GREENSBORO, N.C. — 2020 was a year most of us won’t soon forget. While many of us were working and going to school at home, cybercriminals were busy breaking into our accounts.
More than 150 million people had their personal information exposed last year, including passwords, phone numbers, and financial data.
Sometimes companies will contact you to let you know you’ve been the victim of a data breach. But you can also do some digging online yourself to find out if your information has been compromised. The website haveibeenpwned will tell you if it’s your email address, phone number, or password.
If your password was compromised, change it everywhere you used it. It’s a good idea not to reuse passwords. With a password manager, you don’t have to worry about remembering new ones because it does that for you. Consumer Reports recommends one called ONE-Password, which creates and stores complex, unique passwords for each of your accounts.
And because cybercriminals can use your personal information to try to log in to your accounts, use something called multifactor authentication, which requires a second form of identification to log in. Often it’s a code sent to your phone. But CR recommends using a form that’s more secure than that, like the Google Authenticator app or a hardware security key such as Yubikey.
If your Social Security number or financial information was part of a data breach, or if you want to make sure your identity is better protected, CR says that freezing your credit is a smart option because it restricts access to your credit history. You can still use your credit cards, but the scammers won't be able to open up cards or loans in your name.
But keep in mind that you’ll have to unfreeze it before you apply for a car loan, mortgage, credit card, or anything else that pulls information from your credit history.
Checking your credit report and freezing your credit is FREE.
FREE WEEKLY CREDIT REPORTS
AnnualCreditReport is a government-based site to check your credit report
and now, you can check your credit report for free every week if you want to instead of just once a year.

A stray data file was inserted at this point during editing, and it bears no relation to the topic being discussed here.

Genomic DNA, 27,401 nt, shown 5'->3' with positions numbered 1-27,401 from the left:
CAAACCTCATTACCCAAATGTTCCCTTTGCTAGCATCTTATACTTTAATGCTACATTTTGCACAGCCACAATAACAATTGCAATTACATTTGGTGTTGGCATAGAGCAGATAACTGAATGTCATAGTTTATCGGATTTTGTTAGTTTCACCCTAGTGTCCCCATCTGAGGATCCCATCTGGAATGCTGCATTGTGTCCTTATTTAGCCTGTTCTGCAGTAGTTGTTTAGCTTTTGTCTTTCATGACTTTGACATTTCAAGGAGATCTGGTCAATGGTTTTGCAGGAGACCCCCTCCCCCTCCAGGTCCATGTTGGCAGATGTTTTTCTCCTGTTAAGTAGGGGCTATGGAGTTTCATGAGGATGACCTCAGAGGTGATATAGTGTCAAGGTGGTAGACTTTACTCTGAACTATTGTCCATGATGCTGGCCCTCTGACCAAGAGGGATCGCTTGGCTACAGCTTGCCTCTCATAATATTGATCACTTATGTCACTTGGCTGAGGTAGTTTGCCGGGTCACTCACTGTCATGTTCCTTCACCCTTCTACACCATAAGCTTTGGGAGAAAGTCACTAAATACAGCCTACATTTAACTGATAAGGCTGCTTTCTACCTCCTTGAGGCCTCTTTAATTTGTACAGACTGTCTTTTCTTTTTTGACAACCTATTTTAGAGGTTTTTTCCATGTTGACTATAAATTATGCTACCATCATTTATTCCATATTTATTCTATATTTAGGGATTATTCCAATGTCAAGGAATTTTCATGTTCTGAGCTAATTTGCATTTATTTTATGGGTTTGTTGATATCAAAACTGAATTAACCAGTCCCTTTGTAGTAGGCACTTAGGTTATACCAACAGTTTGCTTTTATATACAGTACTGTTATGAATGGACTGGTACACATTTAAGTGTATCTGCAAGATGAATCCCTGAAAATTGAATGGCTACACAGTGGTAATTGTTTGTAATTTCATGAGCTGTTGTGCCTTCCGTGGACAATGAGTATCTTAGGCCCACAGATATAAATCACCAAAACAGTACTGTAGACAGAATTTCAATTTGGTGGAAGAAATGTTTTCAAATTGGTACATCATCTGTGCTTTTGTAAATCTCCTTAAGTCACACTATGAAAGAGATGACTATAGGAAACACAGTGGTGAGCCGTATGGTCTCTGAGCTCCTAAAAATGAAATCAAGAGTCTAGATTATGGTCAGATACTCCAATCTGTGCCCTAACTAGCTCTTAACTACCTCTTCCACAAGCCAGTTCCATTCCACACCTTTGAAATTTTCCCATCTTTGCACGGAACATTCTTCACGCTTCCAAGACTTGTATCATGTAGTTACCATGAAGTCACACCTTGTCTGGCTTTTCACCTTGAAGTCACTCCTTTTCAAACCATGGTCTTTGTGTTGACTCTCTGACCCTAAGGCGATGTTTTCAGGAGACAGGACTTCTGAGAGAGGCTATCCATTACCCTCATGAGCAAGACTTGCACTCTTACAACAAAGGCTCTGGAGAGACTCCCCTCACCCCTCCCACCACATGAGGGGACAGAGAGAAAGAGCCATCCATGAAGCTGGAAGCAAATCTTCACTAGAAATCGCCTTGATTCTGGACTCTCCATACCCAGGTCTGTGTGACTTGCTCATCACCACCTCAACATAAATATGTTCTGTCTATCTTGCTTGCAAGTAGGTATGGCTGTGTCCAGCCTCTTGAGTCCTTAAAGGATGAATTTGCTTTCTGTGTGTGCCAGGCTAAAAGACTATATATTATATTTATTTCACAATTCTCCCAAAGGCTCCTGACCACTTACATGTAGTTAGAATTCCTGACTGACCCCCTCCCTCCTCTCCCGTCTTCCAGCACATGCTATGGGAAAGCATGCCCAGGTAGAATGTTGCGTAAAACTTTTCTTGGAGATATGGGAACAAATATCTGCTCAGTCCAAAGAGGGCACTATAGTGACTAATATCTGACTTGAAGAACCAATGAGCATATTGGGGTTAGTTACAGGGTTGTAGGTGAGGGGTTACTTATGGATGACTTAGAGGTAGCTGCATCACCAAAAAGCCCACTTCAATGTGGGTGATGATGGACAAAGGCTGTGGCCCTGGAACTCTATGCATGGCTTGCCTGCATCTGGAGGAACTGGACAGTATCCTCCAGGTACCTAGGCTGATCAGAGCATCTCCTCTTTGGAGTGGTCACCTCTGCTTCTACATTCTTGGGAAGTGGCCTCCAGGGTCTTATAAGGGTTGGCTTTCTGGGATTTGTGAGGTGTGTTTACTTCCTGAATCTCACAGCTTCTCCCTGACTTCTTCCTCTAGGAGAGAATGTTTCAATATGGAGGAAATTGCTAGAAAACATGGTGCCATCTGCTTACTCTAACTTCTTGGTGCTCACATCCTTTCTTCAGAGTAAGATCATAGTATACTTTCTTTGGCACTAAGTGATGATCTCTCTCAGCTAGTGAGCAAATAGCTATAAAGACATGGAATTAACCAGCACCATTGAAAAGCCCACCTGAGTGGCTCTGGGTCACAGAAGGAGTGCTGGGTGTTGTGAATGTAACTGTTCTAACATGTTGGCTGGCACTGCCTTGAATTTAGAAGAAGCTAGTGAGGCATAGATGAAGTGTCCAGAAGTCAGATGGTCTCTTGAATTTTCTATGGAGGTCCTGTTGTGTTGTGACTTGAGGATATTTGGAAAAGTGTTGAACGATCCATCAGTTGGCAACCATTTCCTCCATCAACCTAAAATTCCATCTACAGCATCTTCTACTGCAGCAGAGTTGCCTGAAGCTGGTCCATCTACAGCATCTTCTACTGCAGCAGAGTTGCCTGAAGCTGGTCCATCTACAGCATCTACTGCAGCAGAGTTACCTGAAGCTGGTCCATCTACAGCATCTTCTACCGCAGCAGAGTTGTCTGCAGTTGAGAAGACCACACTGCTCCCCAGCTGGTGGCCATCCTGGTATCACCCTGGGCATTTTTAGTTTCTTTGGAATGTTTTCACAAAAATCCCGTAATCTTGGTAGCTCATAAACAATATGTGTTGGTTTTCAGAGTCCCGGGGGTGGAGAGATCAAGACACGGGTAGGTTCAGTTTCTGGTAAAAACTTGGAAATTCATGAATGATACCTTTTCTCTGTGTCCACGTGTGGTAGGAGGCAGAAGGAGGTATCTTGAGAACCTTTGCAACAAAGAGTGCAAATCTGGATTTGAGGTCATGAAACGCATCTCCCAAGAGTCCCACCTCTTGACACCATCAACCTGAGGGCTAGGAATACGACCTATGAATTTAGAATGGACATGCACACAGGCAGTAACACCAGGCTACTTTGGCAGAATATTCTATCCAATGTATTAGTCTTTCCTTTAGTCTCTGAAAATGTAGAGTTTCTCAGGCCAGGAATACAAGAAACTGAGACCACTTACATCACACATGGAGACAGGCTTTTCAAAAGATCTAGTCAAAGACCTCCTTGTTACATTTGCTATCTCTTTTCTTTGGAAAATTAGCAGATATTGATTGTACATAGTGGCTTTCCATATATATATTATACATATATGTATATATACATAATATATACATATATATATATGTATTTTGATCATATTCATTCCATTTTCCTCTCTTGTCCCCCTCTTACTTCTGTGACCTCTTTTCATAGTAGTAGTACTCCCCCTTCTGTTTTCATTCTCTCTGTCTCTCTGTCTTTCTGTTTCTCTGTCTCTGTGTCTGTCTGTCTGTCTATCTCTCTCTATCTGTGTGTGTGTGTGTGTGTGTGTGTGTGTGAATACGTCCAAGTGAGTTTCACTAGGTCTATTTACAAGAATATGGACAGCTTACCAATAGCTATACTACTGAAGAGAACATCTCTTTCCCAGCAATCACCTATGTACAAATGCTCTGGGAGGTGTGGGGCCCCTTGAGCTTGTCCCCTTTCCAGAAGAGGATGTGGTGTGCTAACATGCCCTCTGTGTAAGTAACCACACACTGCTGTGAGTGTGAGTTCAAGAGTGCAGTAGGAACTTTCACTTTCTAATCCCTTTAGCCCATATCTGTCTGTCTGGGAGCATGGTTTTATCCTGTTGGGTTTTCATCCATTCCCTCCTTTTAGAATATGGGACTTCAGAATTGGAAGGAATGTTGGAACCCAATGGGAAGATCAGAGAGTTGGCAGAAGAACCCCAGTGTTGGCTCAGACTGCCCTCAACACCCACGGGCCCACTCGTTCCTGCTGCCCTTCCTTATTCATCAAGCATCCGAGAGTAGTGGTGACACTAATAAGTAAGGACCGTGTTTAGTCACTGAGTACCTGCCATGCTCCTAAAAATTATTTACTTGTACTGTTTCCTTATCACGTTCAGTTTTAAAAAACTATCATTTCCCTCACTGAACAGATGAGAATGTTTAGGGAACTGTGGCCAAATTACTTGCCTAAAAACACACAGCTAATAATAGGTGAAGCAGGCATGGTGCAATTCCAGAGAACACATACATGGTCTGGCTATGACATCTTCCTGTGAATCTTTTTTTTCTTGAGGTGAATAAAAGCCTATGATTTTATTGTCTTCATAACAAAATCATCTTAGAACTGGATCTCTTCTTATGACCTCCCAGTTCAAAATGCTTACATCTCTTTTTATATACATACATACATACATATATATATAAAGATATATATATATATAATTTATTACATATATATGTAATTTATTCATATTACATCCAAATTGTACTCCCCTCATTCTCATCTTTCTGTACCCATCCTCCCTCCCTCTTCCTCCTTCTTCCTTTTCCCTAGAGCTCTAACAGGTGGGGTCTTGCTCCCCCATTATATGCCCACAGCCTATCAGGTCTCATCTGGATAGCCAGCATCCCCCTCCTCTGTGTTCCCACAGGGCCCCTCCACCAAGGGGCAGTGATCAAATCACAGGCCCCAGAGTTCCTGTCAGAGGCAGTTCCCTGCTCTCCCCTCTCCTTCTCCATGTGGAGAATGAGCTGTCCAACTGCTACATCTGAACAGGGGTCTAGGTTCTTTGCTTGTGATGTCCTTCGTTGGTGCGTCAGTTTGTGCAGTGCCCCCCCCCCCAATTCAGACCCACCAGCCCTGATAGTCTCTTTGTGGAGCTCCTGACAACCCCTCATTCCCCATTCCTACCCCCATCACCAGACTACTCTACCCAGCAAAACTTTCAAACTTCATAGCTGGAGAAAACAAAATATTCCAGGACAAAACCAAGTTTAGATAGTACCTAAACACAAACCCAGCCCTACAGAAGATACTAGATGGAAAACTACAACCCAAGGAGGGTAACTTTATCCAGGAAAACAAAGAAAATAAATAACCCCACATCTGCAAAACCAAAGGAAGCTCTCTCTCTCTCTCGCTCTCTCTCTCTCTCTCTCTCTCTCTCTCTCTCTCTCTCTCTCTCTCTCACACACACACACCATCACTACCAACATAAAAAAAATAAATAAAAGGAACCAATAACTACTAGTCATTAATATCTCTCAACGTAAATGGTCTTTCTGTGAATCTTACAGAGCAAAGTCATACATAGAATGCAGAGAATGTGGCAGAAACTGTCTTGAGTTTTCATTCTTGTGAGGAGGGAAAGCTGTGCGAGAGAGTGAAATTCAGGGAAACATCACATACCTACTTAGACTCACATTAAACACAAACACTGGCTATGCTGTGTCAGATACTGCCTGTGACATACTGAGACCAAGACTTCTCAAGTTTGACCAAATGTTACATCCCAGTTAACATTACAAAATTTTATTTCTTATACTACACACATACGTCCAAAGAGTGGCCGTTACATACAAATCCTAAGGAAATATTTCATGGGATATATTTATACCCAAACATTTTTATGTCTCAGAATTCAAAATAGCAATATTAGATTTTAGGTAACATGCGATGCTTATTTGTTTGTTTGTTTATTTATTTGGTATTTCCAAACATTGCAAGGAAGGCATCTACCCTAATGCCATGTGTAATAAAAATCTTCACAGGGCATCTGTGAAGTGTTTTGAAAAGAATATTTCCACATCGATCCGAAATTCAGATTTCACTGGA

Checking your credit report shows you what credit cards or loans are in your name. If you don't check, scammers could be opening up cards in your name and racking up bills.
This three-step process includes: filling out a form, picking the reports you want (and you should do all three, Experian, Equifax, and Trans Union) and then requesting and reviewing, which will ask you specific financial questions. Be aware, you will be giving your social security number. You should print off your credit report and keep it in your files.
FREEZE YOUR CREDIT
You can ward off a scammer even having access to your financial identity by freezing your credit. This is also free. You should do it with all three credit bureaus.
WHY? Freezing your credit keeps anyone from opening up a credit card or loan or line of credit in your name. (You would only need to check your credit report once a year if you did this)
WHAT ABOUT USING YOUR CREDIT CARDS? Freezing your credit DOES NOT impact you using your credit cards. The only impact would be if you wanted to open up a new credit card or get a loan for a car or house. In that case, you would unfreeze your credit while you apply.
Why get a credit freeze? This allows you to block identity thieves from opening up credit in your name and steal your money. You should freeze your credit with all three credit bureaus. Use the links or do it by mail:
Equifax Security Freeze
P.O. Box 105788 Atlanta, GA 30348//1-800-685-1111
Experian Security Freeze
P.O. Box 9554 Allen, TX 75013//1-888-397-3742
TU Protected Consumer Freeze
P.O. Box 380 Woodlyn, PA 19094//1-800-916-8800
And yes, you need to do it with all three. A freeze on one doesn’t mean an ID thief can’t try it on the other two.